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Euro slides as Draghi delivers a ‘dovish’ end to the ECB’s easy money

  • The bank said Thursday interest rates will likely stay at current levels through the summer of 2019.
  • The euro fell in value as investors focused on the interest rate path.
  • Robust US retail sales data for May also caused an uptick in dollar value.
The stars of the European Union sit on banners flying outside the European Central Bank headquarters in Frankfurt, Germany, on July 20, 2017.
Krisztian Bocsi | Bloomberg | Getty Images
The stars of the European Union sit on banners flying outside the European Central Bank headquarters in Frankfurt, Germany, on July 20, 2017.

The euro fell sharply after the European Central Bank (ECB) outlined its exit from quantitative easing (QE), but also claimed interest rates won't likely budge for more than a year.

Sitting at around 1.1818 versus the dollar before the announcement, the euro fell to 1.1681 during Draghi's subsequent press conference, shipping around 0.9 percent in value for the session.

The move was accelerated after data showed that U.S. retail sales surged in May, causing more buying of the dollar against a number of currencies.

The ECB has said that from September the pace of bond buying will fall from 30 billion euros ($34 billion) to 15 billion euros. The figure then falls to zero in December 2018.

Euro investors appeared to focus more on the statement from the bank's governing council that key ECB rates are to remain at their present levels "at least through the summer of 2019".

Interest rate on the main refinancing operations, marginal lending facility, and the deposit facility were unchanged today at 0.00 percent, 0.25 percent and -0.40 percent respectively.

In its statement, the central bank added that the rates would stay subdued as long as necessary to ensure euro zone inflation remains on path to hit the central bank's target of just below 2 percent.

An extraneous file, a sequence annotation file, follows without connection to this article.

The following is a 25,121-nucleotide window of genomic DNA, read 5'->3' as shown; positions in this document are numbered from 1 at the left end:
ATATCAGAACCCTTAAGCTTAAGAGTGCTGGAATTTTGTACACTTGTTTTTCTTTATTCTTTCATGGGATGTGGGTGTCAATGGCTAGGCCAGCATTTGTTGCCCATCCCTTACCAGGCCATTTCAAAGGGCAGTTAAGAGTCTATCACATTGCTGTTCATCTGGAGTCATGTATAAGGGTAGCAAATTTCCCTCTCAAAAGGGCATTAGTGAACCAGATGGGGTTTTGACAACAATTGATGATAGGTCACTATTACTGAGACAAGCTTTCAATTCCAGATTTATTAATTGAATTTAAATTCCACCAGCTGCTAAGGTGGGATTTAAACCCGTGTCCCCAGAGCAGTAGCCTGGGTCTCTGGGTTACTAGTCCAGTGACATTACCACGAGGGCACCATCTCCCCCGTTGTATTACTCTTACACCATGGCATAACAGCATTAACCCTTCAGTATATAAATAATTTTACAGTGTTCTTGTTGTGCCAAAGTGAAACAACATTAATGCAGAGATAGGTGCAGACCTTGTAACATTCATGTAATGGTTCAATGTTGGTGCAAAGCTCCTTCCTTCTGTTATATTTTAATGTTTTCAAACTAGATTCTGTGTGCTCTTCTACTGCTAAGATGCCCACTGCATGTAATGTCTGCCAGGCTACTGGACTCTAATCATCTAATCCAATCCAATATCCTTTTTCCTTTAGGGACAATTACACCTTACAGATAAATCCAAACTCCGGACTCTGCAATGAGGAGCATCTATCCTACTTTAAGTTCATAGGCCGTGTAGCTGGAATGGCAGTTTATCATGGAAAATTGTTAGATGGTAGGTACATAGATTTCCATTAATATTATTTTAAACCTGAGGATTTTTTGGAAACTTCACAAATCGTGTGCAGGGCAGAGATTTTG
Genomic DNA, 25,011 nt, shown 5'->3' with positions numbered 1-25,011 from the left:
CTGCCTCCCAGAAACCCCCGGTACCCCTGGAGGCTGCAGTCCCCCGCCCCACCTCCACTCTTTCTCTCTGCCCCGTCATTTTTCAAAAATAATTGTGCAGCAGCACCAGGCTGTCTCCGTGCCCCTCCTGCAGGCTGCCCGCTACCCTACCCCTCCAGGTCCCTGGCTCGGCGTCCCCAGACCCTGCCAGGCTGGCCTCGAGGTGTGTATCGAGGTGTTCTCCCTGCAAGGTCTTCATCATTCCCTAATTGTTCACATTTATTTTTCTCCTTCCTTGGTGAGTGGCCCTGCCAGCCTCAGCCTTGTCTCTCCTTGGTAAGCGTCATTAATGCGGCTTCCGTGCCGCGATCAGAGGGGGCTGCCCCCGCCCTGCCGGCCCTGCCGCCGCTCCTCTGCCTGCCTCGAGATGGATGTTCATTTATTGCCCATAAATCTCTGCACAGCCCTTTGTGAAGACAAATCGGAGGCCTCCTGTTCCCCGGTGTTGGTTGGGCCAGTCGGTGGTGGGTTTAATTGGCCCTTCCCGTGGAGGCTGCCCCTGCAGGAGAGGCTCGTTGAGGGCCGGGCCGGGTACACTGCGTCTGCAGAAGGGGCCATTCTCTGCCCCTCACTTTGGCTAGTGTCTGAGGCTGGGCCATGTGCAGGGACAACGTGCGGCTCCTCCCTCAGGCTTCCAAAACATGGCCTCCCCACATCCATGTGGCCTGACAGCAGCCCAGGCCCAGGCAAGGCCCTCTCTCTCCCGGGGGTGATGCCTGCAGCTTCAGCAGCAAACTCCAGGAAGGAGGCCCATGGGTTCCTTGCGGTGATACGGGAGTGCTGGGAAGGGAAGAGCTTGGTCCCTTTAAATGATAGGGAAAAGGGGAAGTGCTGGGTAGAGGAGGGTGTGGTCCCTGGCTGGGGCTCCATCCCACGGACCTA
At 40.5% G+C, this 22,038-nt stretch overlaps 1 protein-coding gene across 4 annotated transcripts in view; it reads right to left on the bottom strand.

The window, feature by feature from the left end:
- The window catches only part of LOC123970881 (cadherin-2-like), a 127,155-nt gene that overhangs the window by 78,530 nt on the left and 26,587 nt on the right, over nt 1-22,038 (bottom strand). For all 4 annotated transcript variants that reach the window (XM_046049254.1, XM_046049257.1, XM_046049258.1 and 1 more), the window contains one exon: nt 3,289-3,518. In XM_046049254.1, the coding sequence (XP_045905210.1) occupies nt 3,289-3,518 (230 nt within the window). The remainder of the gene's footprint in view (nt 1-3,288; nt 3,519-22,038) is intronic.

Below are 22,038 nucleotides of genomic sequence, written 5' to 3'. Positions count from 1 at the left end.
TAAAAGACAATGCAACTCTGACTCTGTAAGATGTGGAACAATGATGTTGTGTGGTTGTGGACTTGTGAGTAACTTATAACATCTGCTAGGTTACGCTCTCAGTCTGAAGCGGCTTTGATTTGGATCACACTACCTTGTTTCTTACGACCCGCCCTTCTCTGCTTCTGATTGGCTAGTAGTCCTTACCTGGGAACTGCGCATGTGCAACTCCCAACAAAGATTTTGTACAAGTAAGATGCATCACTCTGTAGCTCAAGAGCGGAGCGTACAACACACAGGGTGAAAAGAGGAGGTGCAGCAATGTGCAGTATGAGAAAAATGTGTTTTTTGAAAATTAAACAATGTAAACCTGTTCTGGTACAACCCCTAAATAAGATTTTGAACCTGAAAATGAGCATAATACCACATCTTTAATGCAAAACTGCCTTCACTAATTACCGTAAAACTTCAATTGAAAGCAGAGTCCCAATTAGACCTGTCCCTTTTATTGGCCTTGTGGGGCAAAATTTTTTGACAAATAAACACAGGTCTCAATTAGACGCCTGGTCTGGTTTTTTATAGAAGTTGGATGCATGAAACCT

Speaking to CNBC's Decision Time, the Head of European Fixed Income at BlackRock, Michael Krautzberger, said there were a number of "cross-currents" affecting currencies and the initial fall in euro value may not last long.

"It tells us that we are looking more at interest rate behavior than QE itself. But we obviously have huge daily volatility coming from Italy as well so I wouldn't over-read the first reaction," he said.

Krautzberger added that Draghi had again shown "quite a feeling for markets" by delivering the end of QE with minimal reaction.

In the bond markets, yields on 10-year German bonds fell to 0.443 percent. Yields move inversely to prices. And in equity markets, the Stoxx600 turned positive on the news and had moved around 0.2 percent higher by 2.20 p.m. CET.

One former member of the ECB Executive Board said Thursday that the removal of QE will be a gradual process as the bank will continue to reinvest principal payments from maturing securities already purchased.

Gertrude Tumpel-Gugerell told CNBC's Decision Time that it was ideal timing to start the removal of QE.

"We have seen a weakening of sentiment indicators in recent months, but not all over the euro zone. It was mainly in German where sensitivity towards trade issues is stronger than elsewhere," she said.

Tumpel-Gugerell added that the ECB suggestion that rates would remain where they are until the end of next summer was the first time in many years that the ECB had been explicit on tying rate moves to dates.